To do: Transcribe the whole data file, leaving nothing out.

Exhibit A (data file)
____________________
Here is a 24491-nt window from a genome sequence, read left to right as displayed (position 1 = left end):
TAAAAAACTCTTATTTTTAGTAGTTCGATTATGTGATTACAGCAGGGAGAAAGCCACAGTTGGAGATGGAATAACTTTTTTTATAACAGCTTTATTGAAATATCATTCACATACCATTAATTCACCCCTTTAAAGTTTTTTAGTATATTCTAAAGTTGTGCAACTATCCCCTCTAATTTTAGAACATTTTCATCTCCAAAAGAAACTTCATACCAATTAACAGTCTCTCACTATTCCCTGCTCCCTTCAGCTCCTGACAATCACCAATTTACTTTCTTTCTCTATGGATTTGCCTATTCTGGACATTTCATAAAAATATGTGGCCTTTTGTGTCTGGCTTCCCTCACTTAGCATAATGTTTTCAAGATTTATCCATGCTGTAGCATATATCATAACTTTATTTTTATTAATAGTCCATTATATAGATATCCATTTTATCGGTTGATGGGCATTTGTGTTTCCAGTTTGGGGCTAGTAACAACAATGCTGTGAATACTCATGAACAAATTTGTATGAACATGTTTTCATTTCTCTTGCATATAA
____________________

Here is a 24491-nt window from a genome sequence, read left to right as displayed (position 1 = left end):
TAAAAAACTCTTATTTTTAGTAGTTCGATTATGTGATTACAGCAGGGAGAAAGCCACAGTTGGAGATGGAATAACTTTTTTTATAACAGCTTTATTGAAATATCATTCACATACCATTAATTCACCCCTTTAAAGTTTTTTAGTATATTCTAAAGTTGTGCAACTATCCCCTCTAATTTTAGAACATTTTCATCTCCAAAAGAAACTTCATACCAATTAACAGTCTCTCACTATTCCCTGCTCCCTTCAGCTCCTGACAATCACCAATTTACTTTCTTTCTCTATGGATTTGCCTATTCTGGACATTTCATAAAAATATGTGGCCTTTTGTGTCTGGCTTCCCTCACTTAGCATAATGTTTTCAAGATTTATCCATGCTGTAGCATATATCATAACTTTATTTTTATTAATAGTCCATTATATAGATATCCATTTTATCGGTTGATGGGCATTTGTGTTTCCAGTTTGGGGCTAGTAACAACAATGCTGTGAATACTCATGAACAAATTTGTATGAACATGTTTTCATTTCTCTTGCATATAA